Leading Israeli daily Haaretz, meanwhile, reported on Wednesday that the United States and Egypt, along with France, are planning a joint move to restart Israeli-Palestinian talks on the basis of the June 4, 1967 borders, territorial exchanges and a complete freeze on construction beyond the Green Line, including East Jerusalem. The freeze would not be announced publicly, Haaretz suggested.
The daily quoted an anonymous Egyptian source as saying that Egypts intelligence chief, Suleiman, is scheduled to visit Israel and then Washington in the coming days.
 An Ankara based think tank urged Turkey to make openings to AbkhaziaHurriyet Daily News.com (16.12.09) reported the following:
A report launched late Wednesday by an Ankara-based think tank highlighted the need for engagement policies toward Abkhazia.
'The aim of this report is to question isolation policy and promote engagement by looking to the region as an economic entity', said Burcu Gültekin Punsmann, the lead author of the report 'Abkhazia for the Integration of the Black Sea', which was drafted by the Economic Policy Research Foundation of Turkey, or TEPAV.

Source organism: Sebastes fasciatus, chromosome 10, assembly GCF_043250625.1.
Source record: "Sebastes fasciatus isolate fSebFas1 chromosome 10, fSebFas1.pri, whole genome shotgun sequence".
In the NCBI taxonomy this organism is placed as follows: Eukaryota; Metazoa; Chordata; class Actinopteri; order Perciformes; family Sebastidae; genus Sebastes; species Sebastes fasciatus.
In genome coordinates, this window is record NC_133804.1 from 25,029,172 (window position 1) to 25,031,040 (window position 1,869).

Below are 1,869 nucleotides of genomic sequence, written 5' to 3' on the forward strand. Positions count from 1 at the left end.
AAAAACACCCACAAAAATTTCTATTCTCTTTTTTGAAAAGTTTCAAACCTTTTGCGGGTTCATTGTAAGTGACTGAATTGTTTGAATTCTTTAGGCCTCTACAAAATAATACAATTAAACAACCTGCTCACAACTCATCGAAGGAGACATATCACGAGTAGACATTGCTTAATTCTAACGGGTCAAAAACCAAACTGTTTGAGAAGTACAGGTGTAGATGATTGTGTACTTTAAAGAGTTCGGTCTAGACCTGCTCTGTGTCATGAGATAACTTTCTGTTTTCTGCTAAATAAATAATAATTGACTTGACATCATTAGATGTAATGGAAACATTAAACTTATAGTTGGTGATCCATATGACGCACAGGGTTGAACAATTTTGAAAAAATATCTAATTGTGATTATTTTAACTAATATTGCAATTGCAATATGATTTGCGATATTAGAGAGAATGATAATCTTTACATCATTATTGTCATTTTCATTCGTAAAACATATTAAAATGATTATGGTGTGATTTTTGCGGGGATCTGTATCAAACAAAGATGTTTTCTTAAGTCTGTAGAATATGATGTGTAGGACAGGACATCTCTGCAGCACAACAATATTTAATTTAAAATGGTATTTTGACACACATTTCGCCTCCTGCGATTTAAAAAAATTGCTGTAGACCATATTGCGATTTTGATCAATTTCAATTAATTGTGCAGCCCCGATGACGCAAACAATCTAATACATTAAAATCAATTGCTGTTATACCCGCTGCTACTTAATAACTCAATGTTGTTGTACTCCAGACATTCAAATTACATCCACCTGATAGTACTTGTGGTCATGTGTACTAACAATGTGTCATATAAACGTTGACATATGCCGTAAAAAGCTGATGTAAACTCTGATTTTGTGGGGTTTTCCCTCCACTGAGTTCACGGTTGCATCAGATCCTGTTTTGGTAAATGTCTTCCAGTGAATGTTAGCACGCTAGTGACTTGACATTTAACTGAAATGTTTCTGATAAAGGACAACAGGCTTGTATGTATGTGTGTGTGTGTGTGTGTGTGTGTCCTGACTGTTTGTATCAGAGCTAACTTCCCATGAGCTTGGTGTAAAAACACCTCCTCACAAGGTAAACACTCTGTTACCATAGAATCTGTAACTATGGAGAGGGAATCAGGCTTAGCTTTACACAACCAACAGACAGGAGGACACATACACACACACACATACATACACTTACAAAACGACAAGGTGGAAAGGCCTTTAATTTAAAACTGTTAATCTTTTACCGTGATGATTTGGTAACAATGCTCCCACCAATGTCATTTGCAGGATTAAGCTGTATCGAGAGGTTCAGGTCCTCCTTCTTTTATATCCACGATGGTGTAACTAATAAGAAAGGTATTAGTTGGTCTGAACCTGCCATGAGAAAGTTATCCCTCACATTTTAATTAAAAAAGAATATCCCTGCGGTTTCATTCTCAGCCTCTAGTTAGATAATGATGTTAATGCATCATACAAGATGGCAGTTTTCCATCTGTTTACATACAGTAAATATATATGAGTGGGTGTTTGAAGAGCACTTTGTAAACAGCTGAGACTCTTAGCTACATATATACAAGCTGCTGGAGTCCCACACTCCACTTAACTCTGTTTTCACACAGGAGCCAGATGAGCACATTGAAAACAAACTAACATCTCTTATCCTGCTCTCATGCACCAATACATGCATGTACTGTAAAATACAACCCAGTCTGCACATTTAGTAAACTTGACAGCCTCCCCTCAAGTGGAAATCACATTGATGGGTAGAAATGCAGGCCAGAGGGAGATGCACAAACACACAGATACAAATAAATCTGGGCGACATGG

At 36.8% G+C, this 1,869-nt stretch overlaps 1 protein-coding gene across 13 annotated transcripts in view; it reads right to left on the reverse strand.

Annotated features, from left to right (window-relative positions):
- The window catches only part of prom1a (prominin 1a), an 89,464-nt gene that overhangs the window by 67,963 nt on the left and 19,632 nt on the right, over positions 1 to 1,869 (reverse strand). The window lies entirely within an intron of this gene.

Economic sanctions are policy tools used by governments to constrain business activity across borders with intended policy outcomes, according to the report, which underlined that cooperation was the key factor in ensuring success.
'Maximum amount of harm was inflicted on the population of Abkhazia during the period of the Russian Federations full cooperation with the embargo decision. Attempts of Turkish businessmen from the Black Sea coast to infringe the sanctions, either guided by profit or moral concerns, could bring a relative degree of relief', it read.